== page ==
Nitin on the sets of the film ‘Name/Place/Animal/ Thing’

Nitin on the sets of the film ‘Name/Place/Animal/ Thing’

They tell Nitin about how they only needed to bathe a couple of times a year while living in the forest; of how the best groom was once chosen through bird hunting contests; of how the men still give dowry to the bride’s family; of how young women once had to undergo ‘purity tests if they stepped out of line’; of how child marriage was practised in the community; of how many of them were falling ill to ‘alien’ diseases due to mosquito bites…

“The more they opened up to me, the more I understood how they were still struggling to adapt to the urban environs, 40 years after they were forced to move from the forests. Their stories soon became a larger question of civilisation – for whom and why do we destroy traditions and age old ways of life?” questions the 31-year-old Nitin.

Going places

Name/ Place/Animal/ Thing was also selected for screening in the Indian Panorama (non-feature film section) at the International Film Festival of India (IFFI), Goa in 2017 and premiered at the International Documentary and Short Film Festival of Kerala the year before.

“I was emboldened by the IFFI selection and decided to try my luck at the National Awards too. I never thought I would actually win the award,” says Nitin.

The graduate of SCT College of Engineering, Pappanamcode, now a second year student of sound design at the Film and Television Institute of India (FTII), Pune, himself wrote, directed, edited and produced the film.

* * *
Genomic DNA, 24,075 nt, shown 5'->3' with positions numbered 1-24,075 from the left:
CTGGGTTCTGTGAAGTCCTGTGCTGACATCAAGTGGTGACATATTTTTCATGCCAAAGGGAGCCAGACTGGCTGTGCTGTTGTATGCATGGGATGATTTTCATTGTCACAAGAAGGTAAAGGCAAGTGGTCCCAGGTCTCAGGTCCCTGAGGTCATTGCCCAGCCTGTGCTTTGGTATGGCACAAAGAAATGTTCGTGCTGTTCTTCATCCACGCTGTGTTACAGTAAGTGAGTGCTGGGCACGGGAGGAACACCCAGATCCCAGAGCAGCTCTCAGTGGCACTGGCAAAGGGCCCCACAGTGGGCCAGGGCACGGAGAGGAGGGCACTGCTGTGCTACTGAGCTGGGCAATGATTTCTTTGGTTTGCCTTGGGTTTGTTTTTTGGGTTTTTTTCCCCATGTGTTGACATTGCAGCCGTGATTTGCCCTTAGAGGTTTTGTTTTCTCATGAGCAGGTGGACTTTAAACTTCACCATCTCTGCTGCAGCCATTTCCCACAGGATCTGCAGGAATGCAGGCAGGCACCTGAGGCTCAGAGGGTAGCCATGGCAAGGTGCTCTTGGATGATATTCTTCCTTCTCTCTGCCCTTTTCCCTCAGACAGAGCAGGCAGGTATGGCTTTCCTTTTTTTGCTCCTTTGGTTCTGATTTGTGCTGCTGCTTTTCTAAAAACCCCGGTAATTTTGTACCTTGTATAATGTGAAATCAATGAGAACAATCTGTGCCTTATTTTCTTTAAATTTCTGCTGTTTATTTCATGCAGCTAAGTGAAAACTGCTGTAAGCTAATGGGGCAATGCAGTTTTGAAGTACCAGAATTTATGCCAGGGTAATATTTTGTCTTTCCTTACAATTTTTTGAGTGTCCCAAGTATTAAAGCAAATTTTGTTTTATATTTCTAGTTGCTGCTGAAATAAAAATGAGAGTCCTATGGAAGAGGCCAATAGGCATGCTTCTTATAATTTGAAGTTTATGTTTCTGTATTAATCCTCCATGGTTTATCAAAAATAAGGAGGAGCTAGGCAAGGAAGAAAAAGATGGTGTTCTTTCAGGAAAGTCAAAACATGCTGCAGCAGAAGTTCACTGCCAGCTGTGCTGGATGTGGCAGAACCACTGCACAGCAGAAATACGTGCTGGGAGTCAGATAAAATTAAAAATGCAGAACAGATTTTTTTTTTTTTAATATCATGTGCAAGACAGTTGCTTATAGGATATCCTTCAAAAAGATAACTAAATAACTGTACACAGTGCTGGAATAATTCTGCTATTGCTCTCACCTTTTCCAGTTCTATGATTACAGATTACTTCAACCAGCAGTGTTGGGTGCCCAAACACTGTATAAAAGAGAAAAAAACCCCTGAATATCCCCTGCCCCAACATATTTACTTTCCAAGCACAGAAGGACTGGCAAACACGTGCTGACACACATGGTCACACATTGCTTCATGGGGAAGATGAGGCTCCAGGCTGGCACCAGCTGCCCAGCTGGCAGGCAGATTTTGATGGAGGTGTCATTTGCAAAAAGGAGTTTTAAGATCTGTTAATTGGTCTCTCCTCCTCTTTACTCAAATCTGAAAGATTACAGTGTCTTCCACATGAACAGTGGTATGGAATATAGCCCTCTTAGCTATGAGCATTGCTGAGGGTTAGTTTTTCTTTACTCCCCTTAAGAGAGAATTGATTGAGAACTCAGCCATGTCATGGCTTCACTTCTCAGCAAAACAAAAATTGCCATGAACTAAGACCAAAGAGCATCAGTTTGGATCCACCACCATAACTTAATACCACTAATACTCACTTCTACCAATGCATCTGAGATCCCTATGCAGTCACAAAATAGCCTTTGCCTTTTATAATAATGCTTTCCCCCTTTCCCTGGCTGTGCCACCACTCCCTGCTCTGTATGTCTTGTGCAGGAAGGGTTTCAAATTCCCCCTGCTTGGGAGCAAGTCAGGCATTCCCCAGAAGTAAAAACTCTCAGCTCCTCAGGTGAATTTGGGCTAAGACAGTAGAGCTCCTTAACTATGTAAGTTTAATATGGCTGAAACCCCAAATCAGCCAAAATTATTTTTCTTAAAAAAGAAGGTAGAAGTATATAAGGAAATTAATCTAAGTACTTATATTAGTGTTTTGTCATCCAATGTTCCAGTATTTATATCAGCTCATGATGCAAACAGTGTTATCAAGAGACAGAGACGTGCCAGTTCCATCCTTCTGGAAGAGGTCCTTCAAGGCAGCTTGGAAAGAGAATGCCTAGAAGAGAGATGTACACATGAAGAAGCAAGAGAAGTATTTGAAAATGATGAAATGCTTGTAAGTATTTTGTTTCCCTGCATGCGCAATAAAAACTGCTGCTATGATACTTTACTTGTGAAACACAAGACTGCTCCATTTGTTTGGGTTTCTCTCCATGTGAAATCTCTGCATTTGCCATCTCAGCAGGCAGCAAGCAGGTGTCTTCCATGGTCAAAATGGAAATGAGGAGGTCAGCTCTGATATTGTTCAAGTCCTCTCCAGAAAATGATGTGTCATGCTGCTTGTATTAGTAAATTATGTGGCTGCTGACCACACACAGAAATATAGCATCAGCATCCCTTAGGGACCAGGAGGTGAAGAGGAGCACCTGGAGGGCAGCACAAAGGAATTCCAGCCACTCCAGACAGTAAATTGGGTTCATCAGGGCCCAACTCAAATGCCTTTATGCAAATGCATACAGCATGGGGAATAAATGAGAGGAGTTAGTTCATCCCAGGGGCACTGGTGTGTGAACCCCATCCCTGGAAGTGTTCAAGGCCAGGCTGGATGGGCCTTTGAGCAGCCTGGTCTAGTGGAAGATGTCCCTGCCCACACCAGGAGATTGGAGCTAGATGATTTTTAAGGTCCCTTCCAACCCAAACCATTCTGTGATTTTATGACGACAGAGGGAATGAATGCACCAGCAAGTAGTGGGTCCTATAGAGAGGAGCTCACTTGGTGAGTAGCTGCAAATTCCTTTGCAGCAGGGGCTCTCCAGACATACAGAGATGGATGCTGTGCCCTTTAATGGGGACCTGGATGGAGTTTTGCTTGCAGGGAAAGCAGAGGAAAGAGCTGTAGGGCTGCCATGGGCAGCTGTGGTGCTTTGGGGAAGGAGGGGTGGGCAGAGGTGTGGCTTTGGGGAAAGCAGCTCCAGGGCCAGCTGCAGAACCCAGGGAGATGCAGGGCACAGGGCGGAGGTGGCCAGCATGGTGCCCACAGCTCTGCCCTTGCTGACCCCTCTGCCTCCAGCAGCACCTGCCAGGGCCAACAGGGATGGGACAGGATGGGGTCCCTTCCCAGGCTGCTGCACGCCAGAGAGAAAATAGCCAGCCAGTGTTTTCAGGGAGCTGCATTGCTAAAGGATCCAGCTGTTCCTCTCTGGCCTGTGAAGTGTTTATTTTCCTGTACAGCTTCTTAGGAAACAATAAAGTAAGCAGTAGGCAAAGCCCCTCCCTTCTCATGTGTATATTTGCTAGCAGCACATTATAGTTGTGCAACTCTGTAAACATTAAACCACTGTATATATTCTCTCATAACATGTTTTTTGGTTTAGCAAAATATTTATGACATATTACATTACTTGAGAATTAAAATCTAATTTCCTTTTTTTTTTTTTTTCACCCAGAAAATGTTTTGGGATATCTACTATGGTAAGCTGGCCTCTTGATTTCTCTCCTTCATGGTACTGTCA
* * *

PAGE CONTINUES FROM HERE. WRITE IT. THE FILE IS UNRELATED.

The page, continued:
His friends and up-and-coming cinematographers, Gautam Lenin and Rakesh Ramakrishnan, shot the film and recent state award winner Appu Bhattathiri was the editing consultant.

Learning on the job

“When I started work on it, sometime in 2013 or so, I had no idea how to make a film. I learnt everything on the job, from filmmaking to editing. I even attempted to location sound record when the sound recordist failed to turn up. In fact, the thrill of figuring out the sound for Name/Place… was what later led me to choose sound design as my specialisation at FTII. To finance the film, I even worked at a call centre for a few months, with weekends devoted to research,” says Nitin.

The youngster insists that the national award is “just an unexpected acknowledgement. It’s not going to change me. I am in filmdom because I like movies, plain and simple. Now that I’m living, breathing and learning cinema 24x7 at FTII, I hope to make more films that I like making,” says Nitin.

Short takes

* Nitin’s mother is veteran dubbing artiste K. Bhagyalakshmi.

* Nitin was one of the founding members and bass guitarist of popular local thrash metal band Chaos.

* While Name/ Place/Animal/Thing is predominately in Hindi, members of the Hakki Pakki community speak at least 14 dialects.

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Printable version | May 27, 2022 4:59:38 pm |